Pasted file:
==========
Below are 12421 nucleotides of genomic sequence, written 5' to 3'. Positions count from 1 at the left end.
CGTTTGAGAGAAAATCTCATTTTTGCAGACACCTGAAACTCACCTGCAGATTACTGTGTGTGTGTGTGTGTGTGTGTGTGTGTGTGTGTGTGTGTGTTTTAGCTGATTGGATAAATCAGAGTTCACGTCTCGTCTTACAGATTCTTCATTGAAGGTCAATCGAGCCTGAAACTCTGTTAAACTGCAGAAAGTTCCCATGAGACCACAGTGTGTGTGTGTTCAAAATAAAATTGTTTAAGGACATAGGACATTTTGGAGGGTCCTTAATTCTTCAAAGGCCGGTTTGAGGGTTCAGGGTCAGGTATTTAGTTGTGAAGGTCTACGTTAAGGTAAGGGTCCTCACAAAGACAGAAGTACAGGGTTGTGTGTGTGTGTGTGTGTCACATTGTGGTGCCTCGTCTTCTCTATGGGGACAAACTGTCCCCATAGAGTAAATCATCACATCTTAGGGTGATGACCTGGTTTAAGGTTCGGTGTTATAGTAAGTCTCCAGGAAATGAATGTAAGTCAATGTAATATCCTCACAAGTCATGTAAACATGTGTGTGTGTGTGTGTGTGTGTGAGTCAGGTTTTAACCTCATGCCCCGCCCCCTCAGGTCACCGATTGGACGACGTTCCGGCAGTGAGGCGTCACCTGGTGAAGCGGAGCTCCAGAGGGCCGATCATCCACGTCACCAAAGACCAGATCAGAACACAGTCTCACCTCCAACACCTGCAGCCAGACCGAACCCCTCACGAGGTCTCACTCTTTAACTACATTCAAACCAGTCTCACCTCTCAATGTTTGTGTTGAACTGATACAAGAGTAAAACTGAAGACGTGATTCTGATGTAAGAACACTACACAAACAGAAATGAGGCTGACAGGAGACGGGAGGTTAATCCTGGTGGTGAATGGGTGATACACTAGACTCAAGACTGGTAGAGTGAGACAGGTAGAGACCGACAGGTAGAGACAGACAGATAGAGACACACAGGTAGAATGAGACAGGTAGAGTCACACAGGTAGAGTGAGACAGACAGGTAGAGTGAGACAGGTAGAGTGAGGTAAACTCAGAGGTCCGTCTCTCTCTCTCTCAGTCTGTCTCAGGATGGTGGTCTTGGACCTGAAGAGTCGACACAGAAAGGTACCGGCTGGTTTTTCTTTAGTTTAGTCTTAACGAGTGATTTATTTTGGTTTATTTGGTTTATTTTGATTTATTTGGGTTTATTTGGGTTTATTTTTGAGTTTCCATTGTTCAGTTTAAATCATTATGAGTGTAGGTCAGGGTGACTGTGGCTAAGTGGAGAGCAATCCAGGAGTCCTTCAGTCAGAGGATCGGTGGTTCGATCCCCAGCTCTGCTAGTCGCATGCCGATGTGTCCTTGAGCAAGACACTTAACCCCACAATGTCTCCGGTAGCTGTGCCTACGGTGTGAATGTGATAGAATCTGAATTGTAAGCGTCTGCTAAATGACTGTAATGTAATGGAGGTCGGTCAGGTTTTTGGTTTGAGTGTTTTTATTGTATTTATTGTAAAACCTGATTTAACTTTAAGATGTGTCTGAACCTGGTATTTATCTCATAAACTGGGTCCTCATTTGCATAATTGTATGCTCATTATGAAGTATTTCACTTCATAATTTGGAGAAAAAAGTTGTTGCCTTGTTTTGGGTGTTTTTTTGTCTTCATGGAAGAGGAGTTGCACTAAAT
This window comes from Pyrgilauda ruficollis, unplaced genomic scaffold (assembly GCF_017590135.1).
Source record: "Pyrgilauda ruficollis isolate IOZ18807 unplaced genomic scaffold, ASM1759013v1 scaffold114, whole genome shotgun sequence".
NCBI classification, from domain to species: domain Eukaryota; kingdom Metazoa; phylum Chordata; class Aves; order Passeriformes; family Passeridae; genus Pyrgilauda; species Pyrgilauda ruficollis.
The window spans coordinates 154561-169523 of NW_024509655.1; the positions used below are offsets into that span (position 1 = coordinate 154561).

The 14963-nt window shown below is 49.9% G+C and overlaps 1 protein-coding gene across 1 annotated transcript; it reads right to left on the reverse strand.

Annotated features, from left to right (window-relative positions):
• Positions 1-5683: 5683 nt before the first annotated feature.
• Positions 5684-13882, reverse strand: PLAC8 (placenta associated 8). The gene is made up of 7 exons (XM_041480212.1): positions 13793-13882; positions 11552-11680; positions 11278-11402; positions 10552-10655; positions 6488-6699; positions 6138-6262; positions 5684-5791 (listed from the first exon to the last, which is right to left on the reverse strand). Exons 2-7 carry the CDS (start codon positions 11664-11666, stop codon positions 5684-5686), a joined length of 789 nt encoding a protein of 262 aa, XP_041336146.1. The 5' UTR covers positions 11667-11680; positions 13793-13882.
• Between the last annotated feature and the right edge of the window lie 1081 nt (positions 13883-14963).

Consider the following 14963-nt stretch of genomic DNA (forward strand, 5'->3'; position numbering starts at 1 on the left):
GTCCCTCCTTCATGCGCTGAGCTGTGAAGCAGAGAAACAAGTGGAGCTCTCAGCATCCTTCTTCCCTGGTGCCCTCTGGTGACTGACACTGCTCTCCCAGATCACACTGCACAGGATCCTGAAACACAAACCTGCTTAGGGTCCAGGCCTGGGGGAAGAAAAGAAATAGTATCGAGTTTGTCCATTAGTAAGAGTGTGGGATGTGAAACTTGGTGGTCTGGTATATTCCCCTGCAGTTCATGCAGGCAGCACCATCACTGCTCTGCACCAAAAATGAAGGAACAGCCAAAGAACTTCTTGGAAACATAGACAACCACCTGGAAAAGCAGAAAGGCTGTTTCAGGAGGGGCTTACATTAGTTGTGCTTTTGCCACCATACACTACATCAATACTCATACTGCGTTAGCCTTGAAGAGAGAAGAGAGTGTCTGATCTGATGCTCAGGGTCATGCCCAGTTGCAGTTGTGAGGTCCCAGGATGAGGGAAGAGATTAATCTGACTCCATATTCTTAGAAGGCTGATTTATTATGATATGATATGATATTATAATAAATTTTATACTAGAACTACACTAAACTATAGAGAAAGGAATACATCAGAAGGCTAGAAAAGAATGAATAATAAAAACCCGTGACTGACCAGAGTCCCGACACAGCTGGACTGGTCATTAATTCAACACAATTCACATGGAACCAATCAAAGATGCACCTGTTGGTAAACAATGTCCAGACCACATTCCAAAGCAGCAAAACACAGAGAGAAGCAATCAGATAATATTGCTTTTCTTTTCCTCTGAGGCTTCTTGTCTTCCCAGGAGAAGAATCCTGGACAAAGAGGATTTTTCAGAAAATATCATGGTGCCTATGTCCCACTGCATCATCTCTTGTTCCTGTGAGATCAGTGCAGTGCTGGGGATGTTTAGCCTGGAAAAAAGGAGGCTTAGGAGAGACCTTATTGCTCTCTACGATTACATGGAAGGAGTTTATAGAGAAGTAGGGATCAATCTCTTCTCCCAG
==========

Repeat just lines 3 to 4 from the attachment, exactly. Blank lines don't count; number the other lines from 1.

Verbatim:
This window comes from Pyrgilauda ruficollis, unplaced genomic scaffold (assembly GCF_017590135.1).
Source record: "Pyrgilauda ruficollis isolate IOZ18807 unplaced genomic scaffold, ASM1759013v1 scaffold114, whole genome shotgun sequence".